Of course, we hadn’t talked about dating until after we had been friends more than a year and he snuck his hand across the couch to mine and said he thought we should go on a date. (I said I thought it was about time.)

This is not generally what pastors like to hear, I take it.

For the rest of the story, read Pre Engagement Question #5 – Can you talk about marriage? (Guest Post on Devotional Diva).

Read all posts in Renee Johnson Fisher’s “Pre Engagement Questions” series here. (Also, sign up for her email newsletter for a free download of her new eBook, also titled “Pre Engagement Questions.”)

Photo credit: Thrive Photography, Renee Johnson Fisher.

Zoning dispute or religious discrimination? (RELEVANT)

If you popped over from RELEVANT, welcome!

So it was clear from my first piece for RELEVANT, “10 Summer Date Ideas,” I am one serious, hard-hitting investigative journalist. (Ha ha NOT. But Senior Web Editor Tyler Huckabee went to college with my husband and our paths crossed all too briefly in Chicago at the point when I just had landed a full-time gig in journalism. If you’re not already following Tyler on every | social | network, you really should be. He’s cleverer than you or I can ever hope to be. He’s like a velociraptor that way.) That’s why the good folks at the magazine/website contacted me again last week when that pastor in Arizona was jailed for holding a Bible study in his home. Or for his refusal to get the correct permits for the ostensible church he built on his property. I tried to pull together everything you’ll need to decide that for yourself.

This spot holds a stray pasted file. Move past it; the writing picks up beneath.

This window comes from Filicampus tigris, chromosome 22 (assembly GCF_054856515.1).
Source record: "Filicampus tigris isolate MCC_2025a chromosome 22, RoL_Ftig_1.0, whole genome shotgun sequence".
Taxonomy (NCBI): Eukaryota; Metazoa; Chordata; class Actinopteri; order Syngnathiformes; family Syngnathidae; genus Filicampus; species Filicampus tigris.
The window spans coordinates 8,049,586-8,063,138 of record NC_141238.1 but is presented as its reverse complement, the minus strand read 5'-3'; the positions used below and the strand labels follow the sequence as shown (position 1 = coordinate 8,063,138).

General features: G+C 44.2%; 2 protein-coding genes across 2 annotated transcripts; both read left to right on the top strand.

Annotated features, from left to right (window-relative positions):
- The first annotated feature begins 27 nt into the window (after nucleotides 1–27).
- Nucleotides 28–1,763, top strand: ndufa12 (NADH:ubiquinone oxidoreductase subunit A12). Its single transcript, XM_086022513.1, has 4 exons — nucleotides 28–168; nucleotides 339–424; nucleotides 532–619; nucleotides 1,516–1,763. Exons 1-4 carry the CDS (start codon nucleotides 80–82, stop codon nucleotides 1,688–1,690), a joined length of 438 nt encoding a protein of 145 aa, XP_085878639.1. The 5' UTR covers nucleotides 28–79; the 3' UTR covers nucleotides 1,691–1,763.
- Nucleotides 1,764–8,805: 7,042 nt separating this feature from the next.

I’m interested to hear your opinion: Is this a simple zoning dispute or religious discrimination? And if you have any ideas for future hard newsy-sort of articles you would like to read on RELEVANT, let me know.

The video, posted on YouTube in June 2009, shows seven police officers swaggering up the driveway, all bulletproof vests and weapons and search warrant in hand. They’re followed by what we are told is about 10 officials from the city of Phoenix.